The Archetypes are grouped into cultures. Each culture gets a bit of further explanation to help a player portray them. Each culture also gets a very useful section on why their members would become Soulbound (which is expanded on in the individual Archetype descriptions). This is really helpful as it’s not that easy for anyone new to the setting to understand why e.g. a bloodthirsty and paranoid Witch Aelf would want to abandon her murder-cult to fight alongside shining champions of goodness. (Or what would motivate her even more paranoid and bloodthirsty goddess to allow such a thing.) The cultures are:

  • Fyreslayers: Patriarchal dwarves who seek to resurrect their fallen war-god by collecting magic gold, shaping it into runes, hammering those molten runes into their own flesh, then going out and fighting until the magic in the gold dissipates. (Because apparently the Old World Dwarven Slayers weren’t hardcore enough.)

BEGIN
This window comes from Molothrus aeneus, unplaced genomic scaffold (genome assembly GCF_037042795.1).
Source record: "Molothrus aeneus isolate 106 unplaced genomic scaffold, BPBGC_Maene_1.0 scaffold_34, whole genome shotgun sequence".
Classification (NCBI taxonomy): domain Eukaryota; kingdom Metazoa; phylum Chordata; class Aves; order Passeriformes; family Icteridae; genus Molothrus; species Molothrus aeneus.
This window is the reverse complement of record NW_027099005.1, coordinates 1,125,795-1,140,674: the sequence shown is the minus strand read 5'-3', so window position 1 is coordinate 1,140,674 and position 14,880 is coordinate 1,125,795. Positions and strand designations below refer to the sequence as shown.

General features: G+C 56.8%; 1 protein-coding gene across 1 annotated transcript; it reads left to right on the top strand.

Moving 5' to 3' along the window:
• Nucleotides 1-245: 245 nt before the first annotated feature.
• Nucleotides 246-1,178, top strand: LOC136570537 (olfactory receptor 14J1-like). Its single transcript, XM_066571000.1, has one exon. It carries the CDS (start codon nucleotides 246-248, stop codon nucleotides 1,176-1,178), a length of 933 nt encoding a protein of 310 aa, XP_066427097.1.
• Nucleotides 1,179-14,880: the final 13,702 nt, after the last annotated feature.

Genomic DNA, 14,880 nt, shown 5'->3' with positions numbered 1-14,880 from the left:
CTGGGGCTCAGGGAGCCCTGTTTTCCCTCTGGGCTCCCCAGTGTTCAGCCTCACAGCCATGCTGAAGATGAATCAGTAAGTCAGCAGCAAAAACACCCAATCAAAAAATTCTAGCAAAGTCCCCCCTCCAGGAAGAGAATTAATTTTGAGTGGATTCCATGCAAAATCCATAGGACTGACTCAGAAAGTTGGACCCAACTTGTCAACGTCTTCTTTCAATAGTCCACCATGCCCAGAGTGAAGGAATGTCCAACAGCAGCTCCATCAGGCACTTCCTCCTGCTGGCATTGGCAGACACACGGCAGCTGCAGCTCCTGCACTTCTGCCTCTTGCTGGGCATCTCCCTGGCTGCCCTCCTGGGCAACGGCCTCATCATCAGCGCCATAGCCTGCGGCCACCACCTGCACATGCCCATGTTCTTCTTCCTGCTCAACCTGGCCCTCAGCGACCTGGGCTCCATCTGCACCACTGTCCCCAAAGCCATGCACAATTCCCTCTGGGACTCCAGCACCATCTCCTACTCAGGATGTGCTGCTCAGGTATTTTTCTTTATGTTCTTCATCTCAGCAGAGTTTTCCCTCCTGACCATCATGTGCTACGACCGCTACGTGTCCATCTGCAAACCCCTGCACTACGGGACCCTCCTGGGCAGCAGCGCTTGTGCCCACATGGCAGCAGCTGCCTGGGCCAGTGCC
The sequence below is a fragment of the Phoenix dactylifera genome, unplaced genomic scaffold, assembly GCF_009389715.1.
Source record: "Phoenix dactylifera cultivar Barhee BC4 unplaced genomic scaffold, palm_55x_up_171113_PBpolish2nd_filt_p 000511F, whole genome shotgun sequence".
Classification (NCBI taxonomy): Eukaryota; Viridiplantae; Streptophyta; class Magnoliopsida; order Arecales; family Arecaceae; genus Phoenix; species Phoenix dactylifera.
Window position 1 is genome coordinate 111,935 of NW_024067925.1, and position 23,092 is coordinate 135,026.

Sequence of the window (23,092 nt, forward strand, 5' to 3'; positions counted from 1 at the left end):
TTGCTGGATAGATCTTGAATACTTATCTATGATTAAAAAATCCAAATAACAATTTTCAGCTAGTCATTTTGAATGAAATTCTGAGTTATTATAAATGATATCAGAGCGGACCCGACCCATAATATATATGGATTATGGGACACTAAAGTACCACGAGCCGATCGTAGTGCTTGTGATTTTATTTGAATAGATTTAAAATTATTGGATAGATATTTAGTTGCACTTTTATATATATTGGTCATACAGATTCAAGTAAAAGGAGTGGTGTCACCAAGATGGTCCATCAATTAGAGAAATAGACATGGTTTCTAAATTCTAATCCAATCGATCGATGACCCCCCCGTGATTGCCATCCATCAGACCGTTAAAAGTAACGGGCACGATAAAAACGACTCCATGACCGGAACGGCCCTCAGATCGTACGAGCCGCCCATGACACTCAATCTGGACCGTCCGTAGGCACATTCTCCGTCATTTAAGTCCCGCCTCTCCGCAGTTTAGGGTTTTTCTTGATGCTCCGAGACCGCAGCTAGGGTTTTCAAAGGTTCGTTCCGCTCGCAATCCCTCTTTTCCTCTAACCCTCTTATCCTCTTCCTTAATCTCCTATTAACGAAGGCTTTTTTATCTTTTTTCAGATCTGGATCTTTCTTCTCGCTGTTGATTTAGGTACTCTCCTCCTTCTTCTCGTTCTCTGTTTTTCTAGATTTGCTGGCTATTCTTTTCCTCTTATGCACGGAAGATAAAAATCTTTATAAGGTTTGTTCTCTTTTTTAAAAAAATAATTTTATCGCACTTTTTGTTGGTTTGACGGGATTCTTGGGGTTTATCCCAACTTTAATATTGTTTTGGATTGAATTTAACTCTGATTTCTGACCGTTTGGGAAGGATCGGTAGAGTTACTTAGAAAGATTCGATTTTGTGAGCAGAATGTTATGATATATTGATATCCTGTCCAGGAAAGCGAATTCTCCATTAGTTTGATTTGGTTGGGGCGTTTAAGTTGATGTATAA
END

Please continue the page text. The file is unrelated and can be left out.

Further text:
• Kharadron Overlords: Dwarves who escaped the horrors of the Age of Chaos by building massive steampunk sky cities. While most other characters use swords, spears and bows, the Kharadron rock machineguns, buzz-saws, drill-cannons, flamethrowers and acid launchers. Also, they all fly around the battlefield on magic steampunk jetpack-balloons.
  • Daughters of Khaine: Khaine is an elven god of murder and bloodshed who is legally distinct from the suspiciously similar Chaos god Khorne—patron of war and bloodshed. His Daughters run around wearing not very much and stab people for religious reasons. (Chaos may be evil, but Order isn’t necessarily good.)